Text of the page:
I'm a little stuck on this.

Consider $ u_t -(1+t^2)u_x = \phi(x,t) \quad u(x,0)=u_0(x)$

Via the method of characteristics, the total derivative of $u(x,t)$ is

$$\frac{du}{dt} = \dfrac{\partial u}{\partial t} + \frac{dx}{dt}\frac{\partial u}{\partial x}\>. $$

Therefore, the characteristics satisfy

$$\frac{dx}{dt} = -(1+t^2) \implies x(t)=-\left(t+\frac{t^3}{3}\right) +x_0\>, $$

And the value of $u$ satisfies

$$ \frac{du}{dt} = \phi(t)\>.$$

Here, the $x$ dependance has been dropped, as $x$ is a function of $t$.

Now, I could write the solution to this DE as $$u(x(t),t) = u_0(t_0) + \int_{t_0}^{t} \phi(z) dz = u_0(t_0) -\Phi(t_0) + \Phi(t)$$

But that doesn't seem to get me anywhere. The solution should have the initial profile moving along the characteristic, with the magnitude of the profile changing according to the solution to the differential equation for $u$ w.r.t $t$.

So how can I rectify this?


Follow the method in http://en.wikipedia.org/wiki/Method_of_characteristics#Example:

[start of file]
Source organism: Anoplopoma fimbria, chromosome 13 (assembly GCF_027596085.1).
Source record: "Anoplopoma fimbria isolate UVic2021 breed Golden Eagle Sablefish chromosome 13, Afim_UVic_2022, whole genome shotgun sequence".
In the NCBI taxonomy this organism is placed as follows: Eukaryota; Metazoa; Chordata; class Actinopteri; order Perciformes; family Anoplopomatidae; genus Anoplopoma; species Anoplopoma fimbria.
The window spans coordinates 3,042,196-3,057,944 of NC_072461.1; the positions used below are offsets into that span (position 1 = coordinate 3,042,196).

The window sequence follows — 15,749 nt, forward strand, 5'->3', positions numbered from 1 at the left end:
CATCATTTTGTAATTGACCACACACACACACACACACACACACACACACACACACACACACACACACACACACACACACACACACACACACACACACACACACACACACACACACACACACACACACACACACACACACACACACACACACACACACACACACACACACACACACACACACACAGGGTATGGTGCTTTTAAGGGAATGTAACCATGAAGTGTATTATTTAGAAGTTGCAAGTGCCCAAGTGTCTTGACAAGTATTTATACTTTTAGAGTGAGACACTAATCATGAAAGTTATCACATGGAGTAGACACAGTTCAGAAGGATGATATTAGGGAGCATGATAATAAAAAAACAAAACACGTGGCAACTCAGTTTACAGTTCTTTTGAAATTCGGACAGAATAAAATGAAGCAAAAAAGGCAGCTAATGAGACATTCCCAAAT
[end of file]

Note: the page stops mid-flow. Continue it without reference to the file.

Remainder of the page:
$\dfrac{dt}{ds}=1$ , letting $t(0)=0$ , we have $t=s$

$\dfrac{dx}{ds}=-(1+t^2)=-1-s^2$ , letting $x(0)=x_0$ , we have $x=x_0-s-\dfrac{s^3}{3}=x_0-t-\dfrac{t^3}{3}$

$\dfrac{du}{ds}=\phi(x,t)=\phi\left(x_0-s-\dfrac{s^3}{3},s\right)$ , letting $u(0)=f(x_0)$ , we have $u(x,t)=f(x_0)+\int_0^s\phi\left(x_0-r-\dfrac{r^3}{3},r\right)dr=f\left(x+t+\dfrac{t^3}{3}\right)+\int_0^t\phi\left(x+t-r+\dfrac{t^3-r^3}{3},r\right)dr$

$u(x,0)=u_0(x)$ :


$\therefore u(x,t)=u_0\left(x+t+\dfrac{t^3}{3}\right)+\int_0^t\phi\left(x+t-r+\dfrac{t^3-r^3}{3},r\right)dr$


It is a matter of your repeated use of symbols. You cannot use the same $t$ again when you try to make $u$ a function on characteristics. Since the idea of using characteristics is based on change of coordinates $(x,t) \leftrightarrow (r,s)$

Define $r$ such that $u(t,x) = u( t(r), x(r))$ $$ \frac{du}{dr} = \frac{dt}{dr}u_t+\frac{dx}{dr}u_x$$ before going on, you need to multiply both sides of your eqn by a good integrating factor, say, $$ \frac{-1}{1+t^2}u_t+u_x = \psi(x,t) $$

then you may obtain $t+\frac{1}{3}t^3=r$ and $x=r+s$, where $s$ is an integration constant and just added to one of these differential equation only since $r$ is not uniquely defined. You can now change the coordinates to $(r,s)$ and solve a single variable PDE.

By doing so, you just have to change back to coordinate $(t,x)$ at the end.


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